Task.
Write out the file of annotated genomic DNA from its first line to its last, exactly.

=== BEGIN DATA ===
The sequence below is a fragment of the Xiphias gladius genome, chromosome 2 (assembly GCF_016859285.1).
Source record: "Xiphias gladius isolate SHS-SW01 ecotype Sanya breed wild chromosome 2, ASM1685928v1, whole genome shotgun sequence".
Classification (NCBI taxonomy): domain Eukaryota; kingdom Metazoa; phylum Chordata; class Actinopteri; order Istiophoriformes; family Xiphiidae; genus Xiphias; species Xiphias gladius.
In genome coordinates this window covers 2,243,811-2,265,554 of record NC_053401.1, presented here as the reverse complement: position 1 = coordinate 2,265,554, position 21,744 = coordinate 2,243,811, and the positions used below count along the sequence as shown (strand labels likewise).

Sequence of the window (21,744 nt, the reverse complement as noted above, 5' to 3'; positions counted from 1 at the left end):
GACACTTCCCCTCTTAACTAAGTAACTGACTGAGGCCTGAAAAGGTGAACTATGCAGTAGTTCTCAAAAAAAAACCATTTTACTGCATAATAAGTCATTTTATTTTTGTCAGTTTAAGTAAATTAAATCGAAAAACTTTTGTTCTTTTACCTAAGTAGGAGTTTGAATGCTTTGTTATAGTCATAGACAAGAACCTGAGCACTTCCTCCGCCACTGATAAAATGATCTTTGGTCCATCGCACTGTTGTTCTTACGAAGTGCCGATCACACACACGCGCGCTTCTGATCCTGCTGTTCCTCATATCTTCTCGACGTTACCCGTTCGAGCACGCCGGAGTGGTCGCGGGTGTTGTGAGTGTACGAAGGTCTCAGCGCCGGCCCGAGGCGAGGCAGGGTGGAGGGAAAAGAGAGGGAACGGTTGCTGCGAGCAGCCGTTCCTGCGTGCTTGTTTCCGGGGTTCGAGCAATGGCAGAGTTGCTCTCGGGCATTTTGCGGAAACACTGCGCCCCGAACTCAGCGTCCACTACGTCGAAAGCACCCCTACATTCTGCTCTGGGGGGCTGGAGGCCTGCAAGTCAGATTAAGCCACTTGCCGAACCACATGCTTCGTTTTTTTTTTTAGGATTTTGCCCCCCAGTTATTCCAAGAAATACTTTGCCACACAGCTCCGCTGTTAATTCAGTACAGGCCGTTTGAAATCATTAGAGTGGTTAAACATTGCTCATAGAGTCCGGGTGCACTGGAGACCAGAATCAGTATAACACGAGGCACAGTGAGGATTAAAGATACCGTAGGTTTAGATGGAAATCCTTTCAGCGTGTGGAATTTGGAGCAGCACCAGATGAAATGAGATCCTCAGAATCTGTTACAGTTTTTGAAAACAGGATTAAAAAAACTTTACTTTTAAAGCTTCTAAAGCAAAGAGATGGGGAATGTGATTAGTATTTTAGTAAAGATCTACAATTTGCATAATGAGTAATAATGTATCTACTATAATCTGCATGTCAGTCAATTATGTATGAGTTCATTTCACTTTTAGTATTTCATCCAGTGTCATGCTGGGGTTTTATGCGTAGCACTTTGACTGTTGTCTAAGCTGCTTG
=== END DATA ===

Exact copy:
The sequence below is a fragment of the Xiphias gladius genome, chromosome 2 (assembly GCF_016859285.1).
Source record: "Xiphias gladius isolate SHS-SW01 ecotype Sanya breed wild chromosome 2, ASM1685928v1, whole genome shotgun sequence".
Classification (NCBI taxonomy): domain Eukaryota; kingdom Metazoa; phylum Chordata; class Actinopteri; order Istiophoriformes; family Xiphiidae; genus Xiphias; species Xiphias gladius.
In genome coordinates this window covers 2,243,811-2,265,554 of record NC_053401.1, presented here as the reverse complement: position 1 = coordinate 2,265,554, position 21,744 = coordinate 2,243,811, and the positions used below count along the sequence as shown (strand labels likewise).

Sequence of the window (21,744 nt, the reverse complement as noted above, 5' to 3'; positions counted from 1 at the left end):
GACACTTCCCCTCTTAACTAAGTAACTGACTGAGGCCTGAAAAGGTGAACTATGCAGTAGTTCTCAAAAAAAAACCATTTTACTGCATAATAAGTCATTTTATTTTTGTCAGTTTAAGTAAATTAAATCGAAAAACTTTTGTTCTTTTACCTAAGTAGGAGTTTGAATGCTTTGTTATAGTCATAGACAAGAACCTGAGCACTTCCTCCGCCACTGATAAAATGATCTTTGGTCCATCGCACTGTTGTTCTTACGAAGTGCCGATCACACACACGCGCGCTTCTGATCCTGCTGTTCCTCATATCTTCTCGACGTTACCCGTTCGAGCACGCCGGAGTGGTCGCGGGTGTTGTGAGTGTACGAAGGTCTCAGCGCCGGCCCGAGGCGAGGCAGGGTGGAGGGAAAAGAGAGGGAACGGTTGCTGCGAGCAGCCGTTCCTGCGTGCTTGTTTCCGGGGTTCGAGCAATGGCAGAGTTGCTCTCGGGCATTTTGCGGAAACACTGCGCCCCGAACTCAGCGTCCACTACGTCGAAAGCACCCCTACATTCTGCTCTGGGGGGCTGGAGGCCTGCAAGTCAGATTAAGCCACTTGCCGAACCACATGCTTCGTTTTTTTTTTTAGGATTTTGCCCCCCAGTTATTCCAAGAAATACTTTGCCACACAGCTCCGCTGTTAATTCAGTACAGGCCGTTTGAAATCATTAGAGTGGTTAAACATTGCTCATAGAGTCCGGGTGCACTGGAGACCAGAATCAGTATAACACGAGGCACAGTGAGGATTAAAGATACCGTAGGTTTAGATGGAAATCCTTTCAGCGTGTGGAATTTGGAGCAGCACCAGATGAAATGAGATCCTCAGAATCTGTTACAGTTTTTGAAAACAGGATTAAAAAAACTTTACTTTTAAAGCTTCTAAAGCAAAGAGATGGGGAATGTGATTAGTATTTTAGTAAAGATCTACAATTTGCATAATGAGTAATAATGTATCTACTATAATCTGCATGTCAGTCAATTATGTATGAGTTCATTTCACTTTTAGTATTTCATCCAGTGTCATGCTGGGGTTTTATGCGTAGCACTTTGACTGTTGTCTAAGCTGCTTG